Thursday, December 8, 2016

The world did not begin with the World Wide Web



The world did not begin with the World Wide Web
                                                                                   by Bogdan Tirziu


     The Internet is the biggest and the most advanced technology of this century. Its basically a huge amount of information and knowledge that opens up unlimited possibilities and opportunities to the masses.

     Today it is the biggest source of information to mankind. Learning and getting knowledge on thousands of topics has become an easy task. It just requires typing a single word on a search engine and retrieves thousands of search results that are close enough to your query. Internet has made the information just a click away. While you read this, routers, servers, converters etc. work for you to receive and send data. For the younger generations this seems normal and it seems that the world was like this for a long time.

    "The History of the Internet is begins with the development of electronic computers in the 1950s. Initial concepts of packet networking originated in several computer science laboratories in the United States, United Kingdom, and France.[1] The US Department of Defense awarded contracts as early as the 1960s for packet network systems, including the development of the ARPANET. The first message was sent over the ARPANET from computer science Professor Leonard Kleinrock's laboratory at University of California, Los Angeles (UCLA) to the second network node at Stanford Research Institute (SRI). Commercial Internet service providers (ISPs) began to emerge in the very late 1980s. The ARPANET was decommissioned in 1990. Limited private connections to parts of the Internet by officially commercial entities emerged in several American cities by late 1989 and 1990,[5] and the NSFNET was decommissioned in 1995, removing the last restrictions on the use of the Internet to carry commercial traffic."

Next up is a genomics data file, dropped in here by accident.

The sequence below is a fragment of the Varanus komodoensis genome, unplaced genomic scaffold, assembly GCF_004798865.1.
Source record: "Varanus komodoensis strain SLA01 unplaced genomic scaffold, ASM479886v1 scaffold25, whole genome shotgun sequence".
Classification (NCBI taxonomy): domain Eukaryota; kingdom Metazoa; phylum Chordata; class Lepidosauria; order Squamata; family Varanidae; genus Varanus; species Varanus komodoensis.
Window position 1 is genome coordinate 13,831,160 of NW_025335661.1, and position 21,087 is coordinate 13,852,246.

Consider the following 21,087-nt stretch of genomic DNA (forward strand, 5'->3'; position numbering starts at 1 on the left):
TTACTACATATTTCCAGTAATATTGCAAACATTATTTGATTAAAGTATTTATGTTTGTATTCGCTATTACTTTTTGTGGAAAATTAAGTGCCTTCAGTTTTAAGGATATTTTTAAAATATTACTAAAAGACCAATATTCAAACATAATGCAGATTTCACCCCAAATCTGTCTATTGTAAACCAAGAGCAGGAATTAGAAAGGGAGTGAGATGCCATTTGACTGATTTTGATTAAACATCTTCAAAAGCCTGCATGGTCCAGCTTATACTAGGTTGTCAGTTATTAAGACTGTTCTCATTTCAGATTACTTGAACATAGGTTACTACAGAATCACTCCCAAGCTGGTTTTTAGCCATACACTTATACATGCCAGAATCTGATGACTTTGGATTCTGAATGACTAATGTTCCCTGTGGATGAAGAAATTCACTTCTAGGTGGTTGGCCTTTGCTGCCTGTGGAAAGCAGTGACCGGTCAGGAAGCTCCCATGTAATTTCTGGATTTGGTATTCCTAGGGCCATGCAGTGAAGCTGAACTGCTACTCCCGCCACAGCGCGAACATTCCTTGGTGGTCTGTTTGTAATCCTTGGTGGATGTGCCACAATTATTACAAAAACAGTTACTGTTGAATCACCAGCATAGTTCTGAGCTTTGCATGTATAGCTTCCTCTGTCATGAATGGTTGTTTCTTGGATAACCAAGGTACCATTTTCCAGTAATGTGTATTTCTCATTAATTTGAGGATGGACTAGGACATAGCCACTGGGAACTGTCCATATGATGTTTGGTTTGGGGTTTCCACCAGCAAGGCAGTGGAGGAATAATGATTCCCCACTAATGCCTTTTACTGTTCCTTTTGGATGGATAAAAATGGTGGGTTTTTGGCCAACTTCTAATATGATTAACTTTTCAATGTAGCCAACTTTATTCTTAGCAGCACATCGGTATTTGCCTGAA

source: Wikipedia

     So the Internet is about 30 years old and has been in a continuous change ever since. For example this is how the internet looked back in 1994. Information was growing, technology was growing, so this pages might seem primitive, back in 94` these were super sharp and fancy. You can compare with the 3rd image where you can see how the internet was introduced to people in the first place. 

Amazon.com
Yahoo.com

                           One of the first web pages

As stated in the title "The world did not begin with the World Wide Web", back in the late 60`s some Universities had a sort of communication between computers but that was not intended for the masses and it was more an experimental thing as the protocols of communication used were not yet a standard so everything was happening local.



Everything was about to change


Many years ago, long before the birth of the web, there was a time when France was the happening-est place in the digital universe.

"What the TGV means to train travel, the Pompidou Centre to art, and the Ariane project to rocketry, in the early 1980s the Minitel was to the world of telecommunications."


The Minitel was a Videotex online service accessible through telephone lines, and is considered one of the world's most successful pre-World Wide Web online services. Basically the French Telecommunication networks brought a FREE boxy thing to every home and presented the users the benefits. In 1982 almost every french person could access some awesome services for that time, users could make online purchases, make train reservations, check stock prices, search the telephone directory, have a mail box, and chat in a similar way to that now made possible by the Internet.
From 1982 to 2012 it was used by 25 million people (of a total population of 60 million). Developed by 10,000 companies, in 1996, almost 26,000 different services were available. Even with the expansion of the internet in France this service was available and used by 9 million until 2012!